The Gavel – May 2014 – March Against Harassment

According to a recent survey, sexual harassment is on the rise in China, predominantly on public busses, subways or in entertainment venues. Although this is difficult to say with accuracy, there are theories explaining why there is, at the very least, the impression of an increase in such behaviour.

Sexual harassment is not defined in the Protection of Women’s Rights Law. There is only Article 39, which stipulates that women’s reputation and dignity shall be protected and use of abusive, defamatory, libelous means to damage a female’s reputation and personality is prohibited. Few provincial regulations define it in more specific ways; in Shanghai, a bill has been submitted to the city’s legislature to forbid such conduct. In Jiangsu province, the bill of Means to Perform the Protection of Women’s Rights Law was amended in 2008 regarding the term of sexual harassment; Article 32 provides that the language, text, images, electronic information, body movements containing pornographic content and actions of such nature against a woman’s wishes are prohibited. Employers should also develop necessary measures or investigative systems to prevent and combat such occurrences. Victims are entitled to the right of remedy to complain to her employer or competent authorities or can take litigation to court.

Forms of Harassment
Generally speaking, the following constitutes harassment:
(1) Flirtation or tantalizing by obscene words, such as talk about personal experiences, jokes or pornographic content
(2) Kissing a female’s face, intentional touching of private and sensitive parts
(3) Intentionally putting pornographic pictures in the workplace that result in embarrassment

Punishment
How does the Chinese law punish such inappropriate acts? Five days of custody shall be imposed upon the violator or a fine of ¥500 is payable for sending obscene, abusive, or threatening messages, resulting in a disturbance to other individual’s daily life. In more serious cases, five to ten days of custody, and the ¥500 fine shall be imposed upon the violator. These punishments are not criminal penalties by nature, but rather administrative punishments of public security.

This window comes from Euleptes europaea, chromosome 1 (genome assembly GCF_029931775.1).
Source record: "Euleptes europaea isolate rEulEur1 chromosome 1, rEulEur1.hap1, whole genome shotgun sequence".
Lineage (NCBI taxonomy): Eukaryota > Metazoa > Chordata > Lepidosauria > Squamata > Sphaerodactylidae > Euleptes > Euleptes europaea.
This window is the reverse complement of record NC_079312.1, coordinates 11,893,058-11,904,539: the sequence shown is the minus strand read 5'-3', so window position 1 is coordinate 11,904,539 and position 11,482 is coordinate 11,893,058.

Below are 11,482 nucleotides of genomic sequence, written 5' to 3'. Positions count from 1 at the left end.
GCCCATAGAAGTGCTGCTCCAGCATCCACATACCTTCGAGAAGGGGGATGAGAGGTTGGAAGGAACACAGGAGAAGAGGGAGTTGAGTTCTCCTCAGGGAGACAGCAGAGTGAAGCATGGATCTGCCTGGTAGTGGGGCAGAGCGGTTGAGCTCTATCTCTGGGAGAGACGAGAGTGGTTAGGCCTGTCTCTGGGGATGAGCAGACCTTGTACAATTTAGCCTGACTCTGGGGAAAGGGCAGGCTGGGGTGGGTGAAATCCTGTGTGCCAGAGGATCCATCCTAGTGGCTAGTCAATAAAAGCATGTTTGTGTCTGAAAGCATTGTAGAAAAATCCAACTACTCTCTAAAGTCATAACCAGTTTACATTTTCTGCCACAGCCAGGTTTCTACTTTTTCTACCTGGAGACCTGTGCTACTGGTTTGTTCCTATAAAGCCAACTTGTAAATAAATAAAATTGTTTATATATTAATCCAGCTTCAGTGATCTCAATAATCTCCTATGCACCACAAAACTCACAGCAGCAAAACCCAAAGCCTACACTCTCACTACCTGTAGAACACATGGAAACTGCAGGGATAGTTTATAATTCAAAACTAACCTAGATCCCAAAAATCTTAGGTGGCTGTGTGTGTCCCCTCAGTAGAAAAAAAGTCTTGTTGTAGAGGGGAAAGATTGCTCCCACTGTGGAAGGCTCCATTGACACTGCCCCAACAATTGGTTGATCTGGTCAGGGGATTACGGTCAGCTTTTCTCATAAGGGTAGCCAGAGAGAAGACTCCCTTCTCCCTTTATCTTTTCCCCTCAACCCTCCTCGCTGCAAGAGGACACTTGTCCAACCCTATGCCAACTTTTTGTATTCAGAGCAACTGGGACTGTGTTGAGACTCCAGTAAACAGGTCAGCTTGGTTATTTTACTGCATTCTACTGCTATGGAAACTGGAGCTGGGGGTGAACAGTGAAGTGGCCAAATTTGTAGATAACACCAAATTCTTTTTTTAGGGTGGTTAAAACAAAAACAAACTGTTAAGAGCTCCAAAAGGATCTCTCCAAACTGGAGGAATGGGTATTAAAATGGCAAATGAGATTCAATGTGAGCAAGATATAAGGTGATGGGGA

In China’s criminal law, no specific crime is stipulated as sexual harassment. However, insulting, libeling and insulting women with obscenities are included in Chinese law. If the court decides a breach of the above laws has taken place, penalties of up to three years prison apply to insulting and libeling, while two scales of up to of five years and over five years imprisonment are imposed for the crime of insulting women with obscenities. Note that a victim can resort to civil condemnation and compensation from the violator, by citing the relevant article of PRC tort law.

Deficiencies in Current Laws
China has made a good start in addressing this type of harassment but deficiencies still exist. Proving inappropriate behavior is the biggest difficulty, so victims often keep quiet and quit their job. The responsibility of harassers and their punishment if they fail in these responsibilities remain undefined; finally, what exactly constitutes an assault of this nature and how to categorize it into varying levels of seriousness is still rather vague.

Although there is more to be done, the increasing number of cases filed over the last few years suggests that women have become more conscious of their personal rights, constiuting a very positive trend.

 
Disclaimer
This article is intended solely for informational purposes and does not constitute legal advice. Although the information in this article was obtained from reliable official sources, no guarantee is made with regard to its accuracy and completeness.